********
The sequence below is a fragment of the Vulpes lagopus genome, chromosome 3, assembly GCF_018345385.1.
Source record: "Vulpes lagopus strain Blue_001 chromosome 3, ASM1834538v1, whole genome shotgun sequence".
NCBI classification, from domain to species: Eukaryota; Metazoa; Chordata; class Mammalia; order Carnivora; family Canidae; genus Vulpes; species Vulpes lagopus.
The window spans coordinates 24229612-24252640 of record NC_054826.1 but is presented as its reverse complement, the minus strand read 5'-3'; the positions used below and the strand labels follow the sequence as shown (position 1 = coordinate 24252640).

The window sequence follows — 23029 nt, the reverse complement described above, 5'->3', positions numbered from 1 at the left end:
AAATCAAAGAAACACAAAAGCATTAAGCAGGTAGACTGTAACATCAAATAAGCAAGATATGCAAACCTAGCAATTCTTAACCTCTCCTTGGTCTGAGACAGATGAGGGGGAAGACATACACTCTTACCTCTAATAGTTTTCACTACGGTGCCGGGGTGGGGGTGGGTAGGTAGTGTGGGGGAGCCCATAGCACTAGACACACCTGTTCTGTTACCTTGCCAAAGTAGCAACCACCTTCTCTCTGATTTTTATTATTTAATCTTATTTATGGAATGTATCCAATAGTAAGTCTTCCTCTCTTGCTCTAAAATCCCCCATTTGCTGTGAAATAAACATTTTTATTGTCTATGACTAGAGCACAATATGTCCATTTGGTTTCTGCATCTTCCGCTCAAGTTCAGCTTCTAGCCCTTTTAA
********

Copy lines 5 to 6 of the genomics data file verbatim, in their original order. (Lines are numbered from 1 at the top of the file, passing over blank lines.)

The window sequence follows — 23029 nt, the reverse complement described above, 5'->3', positions numbered from 1 at the left end:
AAATCAAAGAAACACAAAAGCATTAAGCAGGTAGACTGTAACATCAAATAAGCAAGATATGCAAACCTAGCAATTCTTAACCTCTCCTTGGTCTGAGACAGATGAGGGGGAAGACATACACTCTTACCTCTAATAGTTTTCACTACGGTGCCGGGGTGGGGGTGGGTAGGTAGTGTGGGGGAGCCCATAGCACTAGACACACCTGTTCTGTTACCTTGCCAAAGTAGCAACCACCTTCTCTCTGATTTTTATTATTTAATCTTATTTATGGAATGTATCCAATAGTAAGTCTTCCTCTCTTGCTCTAAAATCCCCCATTTGCTGTGAAATAAACATTTTTATTGTCTATGACTAGAGCACAATATGTCCATTTGGTTTCTGCATCTTCCGCTCAAGTTCAGCTTCTAGCCCTTTTAA